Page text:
T-shirts carry message

by Douglas Rojas

Expressions of pain and anger can take many forms, and for University students and victims of sexual assault, T-shirts can serve as a canvas for their feelings.
The Program Against Sexual Violence, a campus organization, is sponsoring a two-day display of T-shirts at the St. Paul Student Center with messages written by people who have been victims of sexual violence.
For event organizers, the display is a strong way to raise University awareness about the issues surrounding sexual assault.
“By setting these T-shirts up, having them displayed out in the open, people can see that (sexual violence) really is an issue that not only touches the victim but anybody around the victim,” said Bridgette Murphy, a family social sciences junior and member of the program who is also running for the vice presidency of the Minnesota Student Association.
The display, named “The Clothesline Project,” went up on Monday and can be seen today from 10 a.m. to 6 p.m. at the upper-level lounge of the St. Paul Student Center.
Victims of sexual assault and people concerned about sexual violence painted the T-shirts last year at educational workshops around campus sponsored by the organization.
The T-shirts carry different messages that reflect the many feelings created by child abuse, rape, domestic violence and homicide, said Brye Paetznick, a peer advocate with the program.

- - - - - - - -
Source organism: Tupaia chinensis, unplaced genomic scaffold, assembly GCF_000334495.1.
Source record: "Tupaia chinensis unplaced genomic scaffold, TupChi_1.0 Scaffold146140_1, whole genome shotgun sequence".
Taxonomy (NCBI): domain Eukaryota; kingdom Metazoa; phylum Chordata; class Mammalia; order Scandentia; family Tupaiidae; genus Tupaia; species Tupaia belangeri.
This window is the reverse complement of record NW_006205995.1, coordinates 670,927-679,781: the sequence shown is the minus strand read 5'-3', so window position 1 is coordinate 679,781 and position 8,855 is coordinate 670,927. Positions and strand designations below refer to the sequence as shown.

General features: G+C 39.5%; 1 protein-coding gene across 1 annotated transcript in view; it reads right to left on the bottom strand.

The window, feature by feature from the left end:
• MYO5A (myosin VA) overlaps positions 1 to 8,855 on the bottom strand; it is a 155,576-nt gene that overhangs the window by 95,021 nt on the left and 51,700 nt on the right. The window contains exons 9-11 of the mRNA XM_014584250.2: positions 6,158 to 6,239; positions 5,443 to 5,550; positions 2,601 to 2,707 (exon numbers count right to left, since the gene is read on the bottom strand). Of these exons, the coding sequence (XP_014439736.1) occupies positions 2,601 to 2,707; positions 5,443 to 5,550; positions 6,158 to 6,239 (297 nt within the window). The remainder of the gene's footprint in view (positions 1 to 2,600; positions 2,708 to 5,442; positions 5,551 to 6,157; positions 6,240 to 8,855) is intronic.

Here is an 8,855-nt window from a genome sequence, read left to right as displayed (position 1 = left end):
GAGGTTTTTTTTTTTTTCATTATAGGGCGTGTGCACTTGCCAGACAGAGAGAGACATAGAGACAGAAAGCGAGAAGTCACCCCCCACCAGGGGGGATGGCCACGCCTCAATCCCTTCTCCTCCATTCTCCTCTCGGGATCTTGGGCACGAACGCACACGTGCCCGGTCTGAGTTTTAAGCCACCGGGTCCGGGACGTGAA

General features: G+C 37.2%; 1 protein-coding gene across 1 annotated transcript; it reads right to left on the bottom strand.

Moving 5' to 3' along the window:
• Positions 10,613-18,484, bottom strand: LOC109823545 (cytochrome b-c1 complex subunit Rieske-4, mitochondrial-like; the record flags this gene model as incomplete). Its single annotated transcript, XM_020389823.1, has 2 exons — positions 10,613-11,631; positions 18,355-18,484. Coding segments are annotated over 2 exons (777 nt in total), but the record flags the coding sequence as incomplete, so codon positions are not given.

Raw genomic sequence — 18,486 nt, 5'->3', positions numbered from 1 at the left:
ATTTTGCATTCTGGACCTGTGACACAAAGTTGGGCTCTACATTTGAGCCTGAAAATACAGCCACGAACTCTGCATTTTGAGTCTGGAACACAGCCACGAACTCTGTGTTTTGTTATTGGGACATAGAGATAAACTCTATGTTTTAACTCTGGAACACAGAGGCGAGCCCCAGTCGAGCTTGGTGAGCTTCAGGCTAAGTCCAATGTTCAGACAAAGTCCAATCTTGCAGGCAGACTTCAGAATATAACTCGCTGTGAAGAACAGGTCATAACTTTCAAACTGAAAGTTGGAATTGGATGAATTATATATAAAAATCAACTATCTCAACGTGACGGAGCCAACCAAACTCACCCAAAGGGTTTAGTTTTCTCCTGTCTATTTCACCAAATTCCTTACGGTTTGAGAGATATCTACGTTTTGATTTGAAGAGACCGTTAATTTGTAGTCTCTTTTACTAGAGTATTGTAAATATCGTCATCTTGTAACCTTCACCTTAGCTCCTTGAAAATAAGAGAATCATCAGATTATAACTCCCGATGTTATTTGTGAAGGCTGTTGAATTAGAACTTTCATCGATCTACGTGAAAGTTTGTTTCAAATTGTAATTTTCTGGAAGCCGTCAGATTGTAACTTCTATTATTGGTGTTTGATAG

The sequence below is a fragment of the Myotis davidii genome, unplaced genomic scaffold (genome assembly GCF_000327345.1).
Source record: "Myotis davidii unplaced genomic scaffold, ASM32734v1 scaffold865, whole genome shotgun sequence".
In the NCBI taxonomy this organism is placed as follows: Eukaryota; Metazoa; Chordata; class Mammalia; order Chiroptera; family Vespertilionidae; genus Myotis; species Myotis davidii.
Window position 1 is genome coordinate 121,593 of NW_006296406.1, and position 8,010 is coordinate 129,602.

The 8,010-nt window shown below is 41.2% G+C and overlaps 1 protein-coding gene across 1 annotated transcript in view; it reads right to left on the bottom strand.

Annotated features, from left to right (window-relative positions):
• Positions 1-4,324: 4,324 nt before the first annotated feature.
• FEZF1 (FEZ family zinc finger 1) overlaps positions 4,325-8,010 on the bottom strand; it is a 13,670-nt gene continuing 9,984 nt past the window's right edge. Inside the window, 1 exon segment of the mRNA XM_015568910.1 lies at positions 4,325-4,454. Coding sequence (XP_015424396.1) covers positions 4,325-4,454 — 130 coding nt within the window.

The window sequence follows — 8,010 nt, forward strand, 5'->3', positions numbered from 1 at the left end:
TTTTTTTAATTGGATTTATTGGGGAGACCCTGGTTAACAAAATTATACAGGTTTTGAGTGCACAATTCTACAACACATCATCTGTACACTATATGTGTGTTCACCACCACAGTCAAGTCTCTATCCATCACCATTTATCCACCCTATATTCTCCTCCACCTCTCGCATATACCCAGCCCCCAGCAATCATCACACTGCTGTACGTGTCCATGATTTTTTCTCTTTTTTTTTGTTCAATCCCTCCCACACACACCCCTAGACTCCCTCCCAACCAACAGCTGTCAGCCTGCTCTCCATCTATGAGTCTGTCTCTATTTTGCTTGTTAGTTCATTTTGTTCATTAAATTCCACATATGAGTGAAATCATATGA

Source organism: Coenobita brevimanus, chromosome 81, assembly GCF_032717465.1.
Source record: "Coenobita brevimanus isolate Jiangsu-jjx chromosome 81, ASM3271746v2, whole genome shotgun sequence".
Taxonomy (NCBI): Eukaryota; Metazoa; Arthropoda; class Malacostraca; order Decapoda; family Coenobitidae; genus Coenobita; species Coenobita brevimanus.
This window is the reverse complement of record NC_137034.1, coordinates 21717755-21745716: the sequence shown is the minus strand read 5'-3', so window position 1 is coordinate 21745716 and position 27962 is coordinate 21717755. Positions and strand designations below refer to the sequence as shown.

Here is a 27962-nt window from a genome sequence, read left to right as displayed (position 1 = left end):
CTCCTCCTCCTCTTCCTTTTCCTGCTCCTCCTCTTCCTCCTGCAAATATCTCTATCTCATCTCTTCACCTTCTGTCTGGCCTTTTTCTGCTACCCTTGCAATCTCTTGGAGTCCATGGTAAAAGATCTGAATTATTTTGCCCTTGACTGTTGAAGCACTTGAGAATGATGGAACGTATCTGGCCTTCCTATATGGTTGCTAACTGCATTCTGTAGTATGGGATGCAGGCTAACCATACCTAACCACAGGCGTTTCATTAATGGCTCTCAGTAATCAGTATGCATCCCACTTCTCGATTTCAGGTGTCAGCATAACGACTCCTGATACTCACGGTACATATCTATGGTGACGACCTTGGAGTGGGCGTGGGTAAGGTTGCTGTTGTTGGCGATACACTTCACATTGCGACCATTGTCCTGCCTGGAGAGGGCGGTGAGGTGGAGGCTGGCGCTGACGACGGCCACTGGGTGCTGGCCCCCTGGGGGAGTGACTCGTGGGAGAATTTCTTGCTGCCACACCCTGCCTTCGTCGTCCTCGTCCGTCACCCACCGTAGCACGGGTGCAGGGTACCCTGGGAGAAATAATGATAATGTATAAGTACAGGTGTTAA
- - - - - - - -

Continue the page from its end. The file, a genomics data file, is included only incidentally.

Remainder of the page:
There are seven colors of T-shirts on display, with each color standing for a different issue, she said.
White, for example, stands for homicide, red for rape, green for child abuse and yellow for domestic violence, Paetznick said.
For Carol Bjorklund, St. Paul Student Center program adviser, the display has a very powerful message that shows the pain and emotional trauma that victims have gone through.
“Each T-shirt tells a story, a different message and different experience,” Bjorklund said.
The display is not only about pain and anger, however, but also about facing and overcoming those feelings, Murphy said.
“It helps (victims) to get through it and to move on,” Murphy said. “You can see their emotions on the cloth.”
One of the red T-shirts, which carries the message, “butterfly with broken wings, you can learn to fly again,” exemplified the types of messages on display.
Throughout the day, Murphy said, people approached the display to get information about how to help victims of sexual violence and get involved with on-campus organizations.
“It is a good feeling to know that people really appreciate this,” she said.
The T-shirt display comes during Sexual Assault Awareness Month, a month long event that attempts to raise and address questions related to sexual violence on campus.
The awareness month programs also highlight the different resources available on campus to deal with sexual violence.
“A lot of people don’t know what the Program Against Sexual Violence is,” said Lisa Twente, a psychology junior. She added that many people on campus don’t know that there are several student groups addressing issues of sexual violence, such as, “Men Against Sexual Violence,” and a 24-hour crisis line.
The crisis line is operated in cooperation with Boynton Health Services and 624-WALK. The phone number for the crisis line is 626-1300.